). Return-to-play should be determined by the medical factors associated with the athlete’s condition and the acceptable level of risk (individual to each athlete) that would accompany participating in their specific sport ( Creighton, Shrier, Shultz, Meeuwisse, & Matheson, 2010 ). Eating disorder policies
Courtney W. Hess, Stacy L. Gnacinski and Barbara B. Meyer
theory the lone-physician approach to injury rehabilitation is considered inferior to approaches aligned with the biopsychosocial model, it is still commonly used in practice as evidenced by continual reports of return-to-play decisions based only on physical measures of healing ( Creighton et al., 2010
Lynda Mainwaring and Max Trenerry
This current special issue of the Journal of Clinical Sport Psychology was conceived and developed to provide a resource for clinicians who have contact with athletes who are at risk for or have sustained a concussion during sport participation. The special issue is part of an exciting two-issue series. This first installment contains papers from leaders in the field of sport concussion who review the frequency and mechanisms of concussion, models for managing concussion, the emotional aspects of concussion in sport, practical examples from a model sport concussion clinic, and the importance of sport concussion education and prevention. As Guest Editors, we hope that this timely and unique special series will be used by clinicians who help care for athletes and their families who have experienced concussion in their sport life.
Tracey Covassin, Kyle M. Petit and Morgan Anderson
/symptoms, prevalence), concussion education and awareness, concussion assessment and management, concussion recovery and return to play, concussion treatment, and future research and recommendations for youth sport stakeholders. We also address sex and developmental considerations throughout this review. In reviewing
Jenny H. Conviser, Amanda Schlitzer Tierney and Riley Nickols
and recovery status and, as such, ongoing re-evaluation by the MDTT during treatment is necessary. It is critical that the MDTT agree upon previously established parameters for return to play ( Cook et al., 2016 ) since a premature return to sport may increase risk of aggravated illness, injury or re
Lynda M. Mainwaring, Sean M. Bisschop, Robin E.A. Green, Mark Antoniazzi, Paul Comper, Vicki Kristman, Christine Provvidenza and Doug W. Richards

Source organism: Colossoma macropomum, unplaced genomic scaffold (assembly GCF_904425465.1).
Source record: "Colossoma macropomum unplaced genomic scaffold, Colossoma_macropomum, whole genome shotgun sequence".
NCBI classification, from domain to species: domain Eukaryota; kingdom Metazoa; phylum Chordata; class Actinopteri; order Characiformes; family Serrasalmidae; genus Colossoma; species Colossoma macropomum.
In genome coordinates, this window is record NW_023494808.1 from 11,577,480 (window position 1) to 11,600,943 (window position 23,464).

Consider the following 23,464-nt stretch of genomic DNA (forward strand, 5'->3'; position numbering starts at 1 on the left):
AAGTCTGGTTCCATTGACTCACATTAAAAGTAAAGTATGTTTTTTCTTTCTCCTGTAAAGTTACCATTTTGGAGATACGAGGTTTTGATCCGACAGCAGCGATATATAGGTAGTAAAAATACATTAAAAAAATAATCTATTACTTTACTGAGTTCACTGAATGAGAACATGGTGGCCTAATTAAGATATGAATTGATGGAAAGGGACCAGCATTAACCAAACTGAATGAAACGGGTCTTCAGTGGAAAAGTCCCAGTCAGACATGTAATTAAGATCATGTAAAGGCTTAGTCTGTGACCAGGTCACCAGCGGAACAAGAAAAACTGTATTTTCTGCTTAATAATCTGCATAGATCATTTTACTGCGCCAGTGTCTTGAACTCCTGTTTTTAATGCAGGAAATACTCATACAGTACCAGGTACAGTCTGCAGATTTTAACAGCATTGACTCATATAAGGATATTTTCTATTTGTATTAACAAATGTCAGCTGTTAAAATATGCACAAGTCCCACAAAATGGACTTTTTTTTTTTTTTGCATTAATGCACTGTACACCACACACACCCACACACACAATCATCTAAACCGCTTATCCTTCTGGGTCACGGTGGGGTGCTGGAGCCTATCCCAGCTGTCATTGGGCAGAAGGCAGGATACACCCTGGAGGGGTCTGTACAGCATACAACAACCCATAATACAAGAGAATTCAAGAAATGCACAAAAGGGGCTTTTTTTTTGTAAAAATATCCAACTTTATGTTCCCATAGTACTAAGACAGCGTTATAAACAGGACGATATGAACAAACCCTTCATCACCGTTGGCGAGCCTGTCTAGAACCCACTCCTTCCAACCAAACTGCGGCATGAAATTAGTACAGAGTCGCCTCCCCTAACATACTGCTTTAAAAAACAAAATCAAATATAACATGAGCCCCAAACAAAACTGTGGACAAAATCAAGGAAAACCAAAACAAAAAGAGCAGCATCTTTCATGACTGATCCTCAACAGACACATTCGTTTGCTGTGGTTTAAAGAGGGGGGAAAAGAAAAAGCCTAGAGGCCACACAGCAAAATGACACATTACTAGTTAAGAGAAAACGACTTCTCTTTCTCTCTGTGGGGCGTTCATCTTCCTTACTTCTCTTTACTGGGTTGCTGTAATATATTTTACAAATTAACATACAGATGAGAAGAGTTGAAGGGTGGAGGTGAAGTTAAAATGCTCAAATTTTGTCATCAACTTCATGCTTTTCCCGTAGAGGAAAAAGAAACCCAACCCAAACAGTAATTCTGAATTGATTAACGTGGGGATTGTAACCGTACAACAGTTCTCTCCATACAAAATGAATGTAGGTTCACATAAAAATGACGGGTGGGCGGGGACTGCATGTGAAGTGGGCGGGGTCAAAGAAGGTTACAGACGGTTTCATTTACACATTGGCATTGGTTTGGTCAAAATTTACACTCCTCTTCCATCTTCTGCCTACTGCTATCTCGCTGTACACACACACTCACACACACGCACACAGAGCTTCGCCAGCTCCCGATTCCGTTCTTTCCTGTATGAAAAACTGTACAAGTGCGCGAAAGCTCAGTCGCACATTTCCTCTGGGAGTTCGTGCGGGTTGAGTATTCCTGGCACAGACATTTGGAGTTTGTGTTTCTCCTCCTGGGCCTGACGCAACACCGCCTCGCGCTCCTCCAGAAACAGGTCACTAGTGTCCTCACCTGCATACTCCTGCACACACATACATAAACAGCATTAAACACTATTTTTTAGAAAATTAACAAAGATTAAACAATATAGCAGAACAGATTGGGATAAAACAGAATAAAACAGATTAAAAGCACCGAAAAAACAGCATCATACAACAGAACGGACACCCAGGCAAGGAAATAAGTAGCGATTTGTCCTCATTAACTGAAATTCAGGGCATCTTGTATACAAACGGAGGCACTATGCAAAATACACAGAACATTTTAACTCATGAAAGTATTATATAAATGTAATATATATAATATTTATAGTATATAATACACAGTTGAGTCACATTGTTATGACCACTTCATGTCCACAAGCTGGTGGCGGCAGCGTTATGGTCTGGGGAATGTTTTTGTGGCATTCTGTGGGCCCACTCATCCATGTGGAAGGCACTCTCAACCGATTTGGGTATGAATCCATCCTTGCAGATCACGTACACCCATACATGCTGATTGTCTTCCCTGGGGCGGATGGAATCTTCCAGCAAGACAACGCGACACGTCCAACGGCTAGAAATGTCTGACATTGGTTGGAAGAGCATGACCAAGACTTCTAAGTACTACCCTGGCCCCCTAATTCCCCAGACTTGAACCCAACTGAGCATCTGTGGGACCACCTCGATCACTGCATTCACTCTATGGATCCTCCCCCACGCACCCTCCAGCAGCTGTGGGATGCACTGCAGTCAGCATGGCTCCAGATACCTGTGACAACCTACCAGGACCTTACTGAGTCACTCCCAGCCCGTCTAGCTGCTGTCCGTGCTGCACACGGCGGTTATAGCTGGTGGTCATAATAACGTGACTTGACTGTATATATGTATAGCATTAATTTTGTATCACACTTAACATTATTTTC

Despite suggestions that emotions influence recovery from injury, there is little research into the emotional sequelae of mild traumatic brain injury (MTBI), or “concussion,” in sport. This examination compares emotional functioning of college athletes with MTBI to that of uninjured teammates and undergraduates. A short version of the Profile of Mood States (POMS; Grove & Prapavessis, 1992) assessed baseline emotions in all groups, and serial emotional functioning in the MTBI and undergraduate groups. Whereas preinjury profiles were similar across groups, the MTBI group showed a significant postinjury spike in depression, confusion, and total mood disturbance that was not seen for the other groups. The elevated mood disturbances subsided within 3 weeks postinjury. Given that concussed athletes were highly motivated to return to play, these data could be used as a benchmark of normal emotional recovery from MTBI. Findings are discussed in relation to current literature on emotional reaction to injury and directions for future research.
James W.G. Thompson and David Hagedorn
Sports-related concussions are complex injuries with biomechanical and biochemical etiology that present with central and autonomic nervous system dysfunction. Current methods for assessing concussions and basing return-to-play decisions rely on symptom resolution, rating scales, and neuropsychological testing, all of which are indirect measures of injury severity and detect functional capabilities but do not directly measure injury location or severity. In addition, these downstream measures are susceptible to false negatives because compensatory mechanism, such as unmasking and redundancies in brain circuitry can return functional capabilities before injury resolution. The multifactorial nature of concussion necessitates rapid, inexpensive, and easily applied multimodal analysis methods that can offer greater sensitivity and specificity. This article discusses how new approaches utilizing electrophysiology (e.g., QEEG, ERP, ECG, HRV), quantified balance measures, and biochemistry are necessary to advance the science of concussion assessment, treatment, recovery projections, and return-to-play decisions. These additional assessment tools offer a more direct window into the severity and location of the injury, real-time measures of brain function, and the ability to measure the multiple body systems negatively affected by concussion.
Claire-Marie Roberts and Jacky Forsyth
, 2018 ). In addition to this, it was clear that there is an urgent need for the design and implementation of return-to-play strategies for women after childbirth ( Elliott-Sale, 2018 ; Roberts & Kenttä, 2018 , Smith, 2018 ), no matter what level at which these women exercise or compete. Injury
Zachary C. Merz, Joanne E. Perry and Michael J. Ross
severity and persistence of symptoms, and fears over the short- and long-term effects of repeated head injury. As the client’s PCS symptoms abated, conversation shifted toward sport psychological themes regarding return to play, fear of re-injury, and personal athletic values. However, as treatment
Mette Rørth, Tine Tjørnhøj-Thomsen, Prue Cormie, John L. Oliffe and Julie Midtgaard
.1177/019372396020001004 10.1177/019372396020001004 Podlog , L. , Heil , J. , & Schulte , S. ( 2014 ). Psychosocial factors in sports injury rehabilitation and return to play . Physical Medicine and Rehabilitation Clinics of North America, 25 ( 4 ), 915 – 930 . PubMed ID: 25442166 doi:10.1016/j.pmr.2014